I searched for many ways to learn to know and understand anger when it arises.
I learnt to exform anger safely. Yes, "exform"anger. Give the energy of anger expression so that the energy is released and I can return to peace.
I learnt to speak up and take protective action when I see an injustice.
I learnt to be resilient and know when anger surfaces, it is reminding me that I may be allowing myself to be dis-respected. I listen and take action.
You can have the skills to look back calmly and respond with your personal power, and create loving, boundaries of respect, when faced with injustice.
I no longer have the residue of anger from past situations. I know what is respect. I know what is dis-respect. I know what is love. I know what is not love.
I still do become angry, when I see injustice in the world, but I do not rage. I listen and take actions that give expression to righting the injustice.
When the 2 girls that I have supported for 4 years in Uganda are beaten and robbed, my anger is moved into supporting and advising these girls how to look out for one another, how to create more safety for each other, how to be more protective in the face of adversity.
There are many ways that I have learnt to "exform" my anger and use the anger that surfaces to take action to right injustice for myself or for others.
I am so excited, that you too can develop these skills. I took years to learn many different ways for myself and to guide the people I coach. Now you have access to this information in an affordable way that will enable you to learn new skills to give yourself the freedom, respect and peace that you need to create your life well.
I am so pleased to have now summarised them all for you in a 41 page, 8,800 word, eBook and 2 BONUS x 1 hour Mp3's.
You can purchase the Ebook here and download your Bonus Mp3's.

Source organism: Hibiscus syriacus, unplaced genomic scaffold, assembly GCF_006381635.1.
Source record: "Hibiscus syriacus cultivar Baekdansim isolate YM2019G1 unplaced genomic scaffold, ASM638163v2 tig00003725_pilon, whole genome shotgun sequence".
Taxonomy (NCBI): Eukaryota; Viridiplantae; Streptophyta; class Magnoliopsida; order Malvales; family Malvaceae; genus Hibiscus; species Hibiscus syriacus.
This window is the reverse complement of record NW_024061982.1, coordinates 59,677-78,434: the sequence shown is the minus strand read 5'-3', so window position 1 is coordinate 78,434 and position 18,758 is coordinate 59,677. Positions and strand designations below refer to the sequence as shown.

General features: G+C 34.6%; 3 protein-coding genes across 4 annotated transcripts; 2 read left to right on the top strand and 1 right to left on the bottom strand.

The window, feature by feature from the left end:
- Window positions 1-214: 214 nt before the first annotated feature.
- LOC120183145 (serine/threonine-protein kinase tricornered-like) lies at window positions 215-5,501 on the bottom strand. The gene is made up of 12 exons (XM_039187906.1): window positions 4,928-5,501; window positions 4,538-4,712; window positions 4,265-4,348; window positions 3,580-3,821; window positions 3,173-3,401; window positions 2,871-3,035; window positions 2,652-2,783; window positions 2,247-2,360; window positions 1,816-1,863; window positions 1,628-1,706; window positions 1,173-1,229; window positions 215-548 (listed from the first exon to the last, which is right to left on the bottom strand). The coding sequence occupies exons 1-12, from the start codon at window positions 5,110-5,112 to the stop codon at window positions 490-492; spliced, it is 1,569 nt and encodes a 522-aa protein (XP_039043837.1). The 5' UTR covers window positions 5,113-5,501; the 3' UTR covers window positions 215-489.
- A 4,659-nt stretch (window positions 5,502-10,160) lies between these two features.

Whilst David, had skills that saved his life, we can all keep deepening our skills. Could you imagine having the skills that can result in this kind of protective and compassionate response to an act of injustice?
I was told a story of a elderly man who was held up with a knife and asked for his wallet. He looked at his attacker, and said, "Here, have my wallet but will you do one thing for me? I was going for a meal. Will you join me and eat with me?"
The attacker nodded. They walked into a local restaurant and ordered food. The elderly man talked and then he listened, and listened. At the end of the meal, when the waitress left the bill, the elderly man said, "Well I would pay for your meal, only you have my wallet." The young man, gave the elderly man back his wallet. The elderly man paid for the meal and then said to the young man, "As you are homeless and sleep on the streets, if I give you my coat to keep you warm, will you give me something?
The elderly man said, "Here take my coat to keep you warm, and will you please give me your knife?"
The young man, exchanged the knife for the coat and for being listened to and affirmed as a human being.
I hope you are never attacked with a knife, but today more than ever many of us are attacked emotionally, psychologically and financially. Learn the skills to create safe boundaries for yourself so you can live your life with freedom and respect that we all deserve.
If you do not have anger to release, but know some-one who would benefit, please forward this to them. They will thank you forever, when they find their way to peace, respect and freedom.
Love, peace and resilience to you Deb